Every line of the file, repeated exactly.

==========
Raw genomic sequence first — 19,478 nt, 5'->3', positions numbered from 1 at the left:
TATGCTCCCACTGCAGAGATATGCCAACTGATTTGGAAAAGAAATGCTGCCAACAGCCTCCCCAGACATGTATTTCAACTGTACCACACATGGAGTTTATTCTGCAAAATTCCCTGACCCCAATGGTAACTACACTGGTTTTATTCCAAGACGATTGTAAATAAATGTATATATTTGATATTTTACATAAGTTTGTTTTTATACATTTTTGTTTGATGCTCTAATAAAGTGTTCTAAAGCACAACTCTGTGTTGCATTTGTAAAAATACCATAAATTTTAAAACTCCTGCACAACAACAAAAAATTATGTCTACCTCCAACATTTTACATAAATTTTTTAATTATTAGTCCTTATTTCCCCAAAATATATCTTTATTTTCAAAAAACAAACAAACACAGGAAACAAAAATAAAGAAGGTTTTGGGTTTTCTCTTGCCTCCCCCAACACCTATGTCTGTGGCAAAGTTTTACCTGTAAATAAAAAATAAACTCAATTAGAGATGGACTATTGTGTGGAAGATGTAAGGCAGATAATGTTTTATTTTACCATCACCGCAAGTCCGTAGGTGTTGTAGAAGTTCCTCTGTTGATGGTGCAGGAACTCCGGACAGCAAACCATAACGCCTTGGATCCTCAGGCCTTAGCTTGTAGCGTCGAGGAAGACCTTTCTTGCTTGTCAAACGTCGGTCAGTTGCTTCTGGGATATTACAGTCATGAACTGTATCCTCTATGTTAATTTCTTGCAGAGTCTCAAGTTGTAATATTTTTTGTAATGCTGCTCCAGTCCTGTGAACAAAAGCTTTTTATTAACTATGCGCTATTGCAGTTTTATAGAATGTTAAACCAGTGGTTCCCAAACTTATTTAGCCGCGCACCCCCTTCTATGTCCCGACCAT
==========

Raw genomic sequence first — 19,478 nt, 5'->3', positions numbered from 1 at the left:
TATGCTCCCACTGCAGAGATATGCCAACTGATTTGGAAAAGAAATGCTGCCAACAGCCTCCCCAGACATGTATTTCAACTGTACCACACATGGAGTTTATTCTGCAAAATTCCCTGACCCCAATGGTAACTACACTGGTTTTATTCCAAGACGATTGTAAATAAATGTATATATTTGATATTTTACATAAGTTTGTTTTTATACATTTTTGTTTGATGCTCTAATAAAGTGTTCTAAAGCACAACTCTGTGTTGCATTTGTAAAAATACCATAAATTTTAAAACTCCTGCACAACAACAAAAAATTATGTCTACCTCCAACATTTTACATAAATTTTTTAATTATTAGTCCTTATTTCCCCAAAATATATCTTTATTTTCAAAAAACAAACAAACACAGGAAACAAAAATAAAGAAGGTTTTGGGTTTTCTCTTGCCTCCCCCAACACCTATGTCTGTGGCAAAGTTTTACCTGTAAATAAAAAATAAACTCAATTAGAGATGGACTATTGTGTGGAAGATGTAAGGCAGATAATGTTTTATTTTACCATCACCGCAAGTCCGTAGGTGTTGTAGAAGTTCCTCTGTTGATGGTGCAGGAACTCCGGACAGCAAACCATAACGCCTTGGATCCTCAGGCCTTAGCTTGTAGCGTCGAGGAAGACCTTTCTTGCTTGTCAAACGTCGGTCAGTTGCTTCTGGGATATTACAGTCATGAACTGTATCCTCTATGTTAATTTCTTGCAGAGTCTCAAGTTGTAATATTTTTTGTAATGCTGCTCCAGTCCTGTGAACAAAAGCTTTTTATTAACTATGCGCTATTGCAGTTTTATAGAATGTTAAACCAGTGGTTCCCAAACTTATTTAGCCGCGCACCCCCTTCTATGTCCCGACCAT